At the beginning, when you first start something, it’s fun.…it’s interesting, and you get plenty of good feedback from the people around you. Over the next few days and weeks, the rapid learning you experience keeps you going. Whatever your new thing is, it’s easy to stay engaged in it. And then the Dip happens. The Dip is the long slog between starting and mastery…The Dip is the combination of bureaucracy and busywork….The Dip is the difference between the easy “beginner” technique and the more useful “expert” approach…The Dip is the long stretch between beginner’s luck and real accomplishment.
Tuesday, April 27, 2010
Seth Godin’s book The Dip reminds me a lot of George Leonard’s book Mastery. Both of them talk about the non-glamorous middle period after the excitement of the beginning wears off where many, if not most, people quit. Here is Godin’s description of The Dip:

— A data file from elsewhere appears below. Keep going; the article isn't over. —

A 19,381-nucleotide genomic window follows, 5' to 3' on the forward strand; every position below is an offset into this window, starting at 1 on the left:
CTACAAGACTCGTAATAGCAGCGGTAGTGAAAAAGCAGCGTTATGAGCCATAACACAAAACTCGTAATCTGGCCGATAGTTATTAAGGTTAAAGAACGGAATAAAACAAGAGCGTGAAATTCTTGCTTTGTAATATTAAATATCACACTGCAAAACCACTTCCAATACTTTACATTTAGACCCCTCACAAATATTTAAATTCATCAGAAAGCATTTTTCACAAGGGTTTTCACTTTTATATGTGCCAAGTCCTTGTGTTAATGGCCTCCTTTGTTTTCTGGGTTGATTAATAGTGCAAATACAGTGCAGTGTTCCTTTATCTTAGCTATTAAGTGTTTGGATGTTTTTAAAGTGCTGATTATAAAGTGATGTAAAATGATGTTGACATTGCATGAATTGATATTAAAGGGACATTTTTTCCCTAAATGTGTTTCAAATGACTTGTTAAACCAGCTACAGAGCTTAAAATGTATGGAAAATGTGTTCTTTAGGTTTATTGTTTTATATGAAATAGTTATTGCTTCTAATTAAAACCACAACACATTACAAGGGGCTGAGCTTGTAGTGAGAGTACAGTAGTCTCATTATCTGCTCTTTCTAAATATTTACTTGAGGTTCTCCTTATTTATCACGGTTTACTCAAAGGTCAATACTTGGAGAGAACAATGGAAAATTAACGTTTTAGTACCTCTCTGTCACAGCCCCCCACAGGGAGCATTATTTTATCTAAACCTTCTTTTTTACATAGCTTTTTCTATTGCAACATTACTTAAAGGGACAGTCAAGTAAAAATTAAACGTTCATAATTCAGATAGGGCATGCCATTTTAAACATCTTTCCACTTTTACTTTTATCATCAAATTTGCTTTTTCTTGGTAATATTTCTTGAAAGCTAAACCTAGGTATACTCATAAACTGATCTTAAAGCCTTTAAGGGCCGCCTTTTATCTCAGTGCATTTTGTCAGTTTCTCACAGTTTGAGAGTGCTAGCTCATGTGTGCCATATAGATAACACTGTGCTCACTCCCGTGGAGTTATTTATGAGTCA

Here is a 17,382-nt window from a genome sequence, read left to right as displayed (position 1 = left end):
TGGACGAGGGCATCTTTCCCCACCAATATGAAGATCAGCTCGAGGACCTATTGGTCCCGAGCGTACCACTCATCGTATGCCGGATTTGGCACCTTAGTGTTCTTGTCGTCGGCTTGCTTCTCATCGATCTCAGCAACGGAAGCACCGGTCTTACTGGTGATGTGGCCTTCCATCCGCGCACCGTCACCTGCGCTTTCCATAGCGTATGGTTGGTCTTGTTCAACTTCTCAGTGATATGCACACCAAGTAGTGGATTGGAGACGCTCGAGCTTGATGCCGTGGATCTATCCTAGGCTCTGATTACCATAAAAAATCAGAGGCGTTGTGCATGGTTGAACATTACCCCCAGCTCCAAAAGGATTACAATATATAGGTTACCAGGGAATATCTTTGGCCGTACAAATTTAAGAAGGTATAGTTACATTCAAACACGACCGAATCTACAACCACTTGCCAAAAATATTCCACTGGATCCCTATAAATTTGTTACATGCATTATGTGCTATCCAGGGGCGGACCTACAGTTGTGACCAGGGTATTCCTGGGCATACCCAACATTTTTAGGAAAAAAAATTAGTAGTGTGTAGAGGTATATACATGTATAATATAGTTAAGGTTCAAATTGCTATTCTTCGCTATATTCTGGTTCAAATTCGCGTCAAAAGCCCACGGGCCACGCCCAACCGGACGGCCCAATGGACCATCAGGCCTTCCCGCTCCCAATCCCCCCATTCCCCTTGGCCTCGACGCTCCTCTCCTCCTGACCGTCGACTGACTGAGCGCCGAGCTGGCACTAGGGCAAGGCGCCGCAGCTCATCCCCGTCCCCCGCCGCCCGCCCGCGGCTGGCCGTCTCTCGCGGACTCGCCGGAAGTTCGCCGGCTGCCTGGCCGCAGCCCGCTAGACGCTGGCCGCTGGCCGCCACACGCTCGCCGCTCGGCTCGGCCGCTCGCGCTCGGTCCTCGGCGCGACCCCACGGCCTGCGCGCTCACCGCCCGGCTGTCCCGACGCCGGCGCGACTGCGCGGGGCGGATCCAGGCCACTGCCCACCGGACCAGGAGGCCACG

Saturday, April 24, 2010
Whenever you find yourself feeling overwhelmed, ask yourself, “Have I stopped living in the now?”…We try to anticipate the things that will happen in the future so we can feel in control of our lives, but we almost always end up feeling overwhelmed and out of control. The best way to be in control of our lives is to stay present in the moment.
Echo Bodine, A Still Small Voice
Wednesday, April 21, 2010
If you remember nothing else, remember this: Inspiration from outside one’s self is like the heat in an oven. It makes passable Bath buns. But inspiration from within is like a volcano. It changes the face of the world.Aunt Felicity in The Weed that Strings the Hangman’s Bag by Alan Bradley